Over the course of the last year, Walmart has seen its reputation and business practices questioned amidst bribery allegations, tragedies in its supply chain and turmoil amongst its workforce including strikes launched last year for the first time in the company’s 51 year history. Since 2011 Walmart has seen a decline in its reputational index rating, while its competitors have seen an increase during the same period and support for changing course at Walmart has been growing. Last fall, more than 30,000 supporters joined striking workers on picket lines around Black Friday and since then a number of actions have taken place at Walmart stores across the country including last month when hundreds of OUR Walmart members and their supporters called on the company to correct scheduling problems within stores.
The new website highlights stories from various Walmart employees including those who have called on the company to change course and leadership. Additionally, it features stories of Walmart employees who receive public assistance and those work along the supply chain.
UFCW and OUR Walmart have the purpose of helping Wal-Mart employees as individuals or groups in their dealings with Wal-Mart over labor rights and standards and their efforts to have Wal-Mart publically commit to adhering to labor rights and standards. UFCW and OUR Walmart have no intent to have Walmart recognize or bargain with UFCW or OUR Walmart as the representative of Walmart employees.
November 20, 2012
Pico Rivera, California – Workers who set off wave of walkouts in October walk off their jobs once again; one of 1,000 protests in run-up to Black Friday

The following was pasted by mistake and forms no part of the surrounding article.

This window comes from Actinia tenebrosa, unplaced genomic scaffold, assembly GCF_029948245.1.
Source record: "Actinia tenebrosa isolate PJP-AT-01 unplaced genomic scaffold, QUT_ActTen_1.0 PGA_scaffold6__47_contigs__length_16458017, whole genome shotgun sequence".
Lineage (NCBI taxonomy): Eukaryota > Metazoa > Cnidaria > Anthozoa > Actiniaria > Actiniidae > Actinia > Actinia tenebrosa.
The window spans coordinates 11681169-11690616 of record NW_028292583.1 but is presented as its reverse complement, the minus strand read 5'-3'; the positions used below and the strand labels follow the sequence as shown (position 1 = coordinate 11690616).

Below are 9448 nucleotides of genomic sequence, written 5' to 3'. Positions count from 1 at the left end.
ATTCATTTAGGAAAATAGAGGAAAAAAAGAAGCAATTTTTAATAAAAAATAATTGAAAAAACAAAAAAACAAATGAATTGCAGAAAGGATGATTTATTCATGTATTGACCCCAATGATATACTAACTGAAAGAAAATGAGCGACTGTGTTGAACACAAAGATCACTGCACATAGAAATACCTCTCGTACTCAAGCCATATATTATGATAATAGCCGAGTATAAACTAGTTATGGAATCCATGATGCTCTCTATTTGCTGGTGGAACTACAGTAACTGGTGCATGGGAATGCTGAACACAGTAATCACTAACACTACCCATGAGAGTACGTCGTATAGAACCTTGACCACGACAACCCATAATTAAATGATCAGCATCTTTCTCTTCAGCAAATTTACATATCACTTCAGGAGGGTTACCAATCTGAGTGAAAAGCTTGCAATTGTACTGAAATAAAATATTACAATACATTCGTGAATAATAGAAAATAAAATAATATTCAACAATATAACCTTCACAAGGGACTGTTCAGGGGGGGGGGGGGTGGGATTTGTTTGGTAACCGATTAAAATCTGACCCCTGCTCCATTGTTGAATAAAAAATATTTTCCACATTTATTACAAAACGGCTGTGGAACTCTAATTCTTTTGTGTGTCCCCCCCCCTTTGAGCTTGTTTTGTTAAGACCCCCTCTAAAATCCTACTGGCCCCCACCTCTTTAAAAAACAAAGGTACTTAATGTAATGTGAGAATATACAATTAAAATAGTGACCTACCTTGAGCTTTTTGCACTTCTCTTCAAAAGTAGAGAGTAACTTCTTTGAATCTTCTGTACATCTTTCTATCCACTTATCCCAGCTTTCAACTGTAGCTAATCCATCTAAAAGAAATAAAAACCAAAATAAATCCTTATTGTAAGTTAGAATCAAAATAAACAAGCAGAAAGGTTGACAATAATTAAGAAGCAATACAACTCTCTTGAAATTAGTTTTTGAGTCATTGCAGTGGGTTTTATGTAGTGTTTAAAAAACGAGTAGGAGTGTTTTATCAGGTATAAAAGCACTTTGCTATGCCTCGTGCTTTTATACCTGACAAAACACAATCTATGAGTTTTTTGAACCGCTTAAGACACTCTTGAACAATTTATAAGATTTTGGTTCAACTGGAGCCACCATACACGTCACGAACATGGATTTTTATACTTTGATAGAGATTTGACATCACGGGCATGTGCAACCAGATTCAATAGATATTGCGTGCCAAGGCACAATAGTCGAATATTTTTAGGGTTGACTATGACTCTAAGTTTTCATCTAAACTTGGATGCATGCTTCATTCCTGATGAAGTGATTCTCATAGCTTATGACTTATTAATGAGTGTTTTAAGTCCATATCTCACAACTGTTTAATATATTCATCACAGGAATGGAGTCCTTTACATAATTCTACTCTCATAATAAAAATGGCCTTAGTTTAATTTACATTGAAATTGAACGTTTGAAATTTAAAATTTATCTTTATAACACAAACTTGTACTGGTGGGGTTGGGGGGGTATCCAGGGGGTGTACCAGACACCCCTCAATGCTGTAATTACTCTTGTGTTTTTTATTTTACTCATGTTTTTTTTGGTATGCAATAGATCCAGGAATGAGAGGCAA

As Black Friday nears, Walmart workers and community supporters are beginning 1,000 nationwide non-violent protests leading up to and on Black Friday, including strikes, rallies, flash mobs, direct action and other efforts to inform customers about the illegal actions that Walmart has been taking against its workers. As part of the protests, Walmart workers walked off the job Tuesday morning in Pico Rivera, just outside Los Angeles, in protest against the company’s attempts to silence workers who speak out for better jobs. In October, the workers in Pico Rivera were the first group of Walmart associates to go on strike in the company’s history.
Last week, the 1,000 protests kicked-off with warehouse workers from Southern California and Walmart workers from San Leandro, Calif., Seattle, and Dallas walking off the job. Workers in the Washington DC area joined them yesterday in going on strike. Walmart workers from cities across the country have announced additional strikes in Chicago, Dallas, Los Angeles, Miami, Milwaukee, Washington DC, Oklahoma, Mississippi, Louisiana and Minnesota in the upcoming days.